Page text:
Supposed to snow tonight. Temperatures are going to dip into the 20°F range again, with snow squalls and gusts up to 40 mph.
That will send the bluegills and crappies scurrying back to the “elevator.” Do you know where the elevator is on your lake or pond? It’s the sharpest drop between winter and spring habitat. In lakes, it often connects a main-lake basin to a large, shallow shelf or bay. The earliest shallow movements tend to take place in bays, where water warms fastest, and in those cases, the elevator tends to be just outside the bay, near the steepest slope into depths of at least 15 feet.
Typically, after a massive cold front, we find crappies stacked and suspended, about 12 to 18 feet down over depths of 20 to 25 feet, just off the sharpest drop in the area. That is, we know they’re crappies because we can see them with our Aqua-Vu cameras, not because we’re hauling them into the boat. They tend to develop a serious case of lockjaw.
But for the past few days, we’ve been lucky enough to experience stable, warming weather with air temperaturess topping 70°F and water temperatures reaching 54°F. As mentioned in the last post, we needed Thill Shy Bites to detect most of the strikes. Even though the water is warming fast, bigger bluegills in lakes around here are wary creatures. The long, thin profile of a Shy Bite allows it to shoot through the surface tension like a dart with the merest touch. We use 1/80- to 1/64-ounce TC Tackle ball-head jigs (406/683-5485) that we paint ourselves with nail polish. Our leaders are composed of 4-, 5-, and 6-pound fluorocarbon lines, 18 inches to 3 feet long, depending on how deep we find them and how heavy the cover is. The main line on our reels is 4-pound Berkley FireLine, which is easily tougher in weeds than 8-pound mono, and it casts much farther. And it floats. As far as I’m concerned, coated braids are the only lines to use when fishing floats.
The small barnyard animal Mary holds in the photo was way out on a huge shallow flat, relating to the last stands of green cabbage left over from last year. We had to work the entire flat to find them because the cabbage was too deep to see, and the water wasn’t extremely clear. We then used the GPS function on my Humminbird 958c to outline the area with waypoints. The area was 4 to 5 feet deep and heavily infested with both live and dead cabbage stalks. Obviously, we’ve been using the heaviest leaders we can get away with, and in this instance used Toray Super Hard 6 pound.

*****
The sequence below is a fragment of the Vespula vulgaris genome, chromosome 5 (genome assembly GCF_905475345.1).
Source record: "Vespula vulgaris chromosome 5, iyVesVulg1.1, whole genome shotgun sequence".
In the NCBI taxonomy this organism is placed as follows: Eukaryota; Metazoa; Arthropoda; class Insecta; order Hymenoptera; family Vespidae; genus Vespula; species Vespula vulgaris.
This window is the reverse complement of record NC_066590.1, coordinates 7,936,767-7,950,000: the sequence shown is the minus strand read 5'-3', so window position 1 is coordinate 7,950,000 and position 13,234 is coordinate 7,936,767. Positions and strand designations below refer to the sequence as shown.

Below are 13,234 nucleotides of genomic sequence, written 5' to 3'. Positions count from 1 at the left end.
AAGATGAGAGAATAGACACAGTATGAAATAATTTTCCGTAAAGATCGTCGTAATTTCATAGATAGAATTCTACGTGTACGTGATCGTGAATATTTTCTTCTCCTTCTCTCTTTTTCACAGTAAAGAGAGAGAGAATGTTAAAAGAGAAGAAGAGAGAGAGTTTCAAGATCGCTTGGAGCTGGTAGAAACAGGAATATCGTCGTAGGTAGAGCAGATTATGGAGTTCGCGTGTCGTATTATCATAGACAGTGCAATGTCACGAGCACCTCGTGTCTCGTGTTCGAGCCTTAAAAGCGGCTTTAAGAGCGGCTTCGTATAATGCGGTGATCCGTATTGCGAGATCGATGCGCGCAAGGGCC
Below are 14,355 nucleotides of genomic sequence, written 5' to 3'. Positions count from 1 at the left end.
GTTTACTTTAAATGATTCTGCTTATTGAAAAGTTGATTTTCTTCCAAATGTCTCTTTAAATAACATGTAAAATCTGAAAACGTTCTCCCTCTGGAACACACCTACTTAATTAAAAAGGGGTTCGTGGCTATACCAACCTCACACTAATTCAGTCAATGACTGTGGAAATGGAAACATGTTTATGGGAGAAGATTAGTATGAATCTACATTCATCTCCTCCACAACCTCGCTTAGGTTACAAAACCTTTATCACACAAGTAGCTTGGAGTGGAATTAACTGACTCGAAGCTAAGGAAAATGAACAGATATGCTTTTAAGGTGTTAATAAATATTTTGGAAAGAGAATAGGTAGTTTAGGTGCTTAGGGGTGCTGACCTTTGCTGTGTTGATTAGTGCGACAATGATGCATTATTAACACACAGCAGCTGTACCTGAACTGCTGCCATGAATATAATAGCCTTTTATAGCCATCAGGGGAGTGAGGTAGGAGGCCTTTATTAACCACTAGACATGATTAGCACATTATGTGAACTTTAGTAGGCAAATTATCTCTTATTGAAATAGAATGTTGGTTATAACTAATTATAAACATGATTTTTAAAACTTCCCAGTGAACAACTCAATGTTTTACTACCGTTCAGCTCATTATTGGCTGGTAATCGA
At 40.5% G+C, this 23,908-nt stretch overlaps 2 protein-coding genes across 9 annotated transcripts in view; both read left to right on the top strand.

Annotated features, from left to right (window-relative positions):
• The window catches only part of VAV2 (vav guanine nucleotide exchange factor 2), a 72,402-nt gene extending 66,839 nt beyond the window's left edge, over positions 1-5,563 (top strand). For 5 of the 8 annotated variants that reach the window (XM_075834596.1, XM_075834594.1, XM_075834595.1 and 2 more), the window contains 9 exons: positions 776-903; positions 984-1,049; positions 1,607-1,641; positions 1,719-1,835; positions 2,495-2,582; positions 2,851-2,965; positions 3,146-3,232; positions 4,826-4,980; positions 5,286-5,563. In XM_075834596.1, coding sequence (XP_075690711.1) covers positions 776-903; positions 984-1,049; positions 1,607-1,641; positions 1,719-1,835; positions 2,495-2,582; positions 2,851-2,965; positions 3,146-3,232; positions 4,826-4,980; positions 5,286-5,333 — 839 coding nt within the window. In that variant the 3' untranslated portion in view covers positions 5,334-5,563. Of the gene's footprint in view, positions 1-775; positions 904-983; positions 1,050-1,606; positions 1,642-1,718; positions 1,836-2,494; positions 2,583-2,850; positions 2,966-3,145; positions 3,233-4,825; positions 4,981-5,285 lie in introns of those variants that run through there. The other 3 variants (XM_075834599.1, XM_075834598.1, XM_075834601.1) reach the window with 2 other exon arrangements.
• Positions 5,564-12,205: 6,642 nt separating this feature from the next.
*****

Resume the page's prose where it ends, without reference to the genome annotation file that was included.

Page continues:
These big saucers turn their side to you and dig into the cabbage. Nothing you can do about it. Every battle is touch-and-go, reeling down to the fish then lifting the 7-foot St Croix Avid AVS70ULF as high overhead as you can reach to tear them free. Then the battle is on for a half minute or so before they bury you again. The problem is accentuated by the fact that they absolutely will not tolerate having the boat within 20 feet of them. Even when turning the depth finders and trolling motor off and anchoring, in six trips to this Flat of Pigs this spring, we have yet to see a float go down within 20 feet of the boat. These are extremely wary fish. Catch two and it’s over. You have to move about 50 feet to catch two more. Typical, too, for the float to sit in one spot for over 4 minutes before anything will touch the bait.
Yesterday, the fish were just beginning to reach shore. We caught 4 or 5 right up in the wood, old reeds, and shallow boulders, where we’re accustomed to finding them this time of year. My guess is the mild winter left more green weeds out on the shallow flats than ever before. Whatever the reason—they haven’t been bound to the shoreline as they have in years past in these temperature regimes. Now we can look forward to the whole process reversing itself again while we clean snow and ice off the windshields. Ick.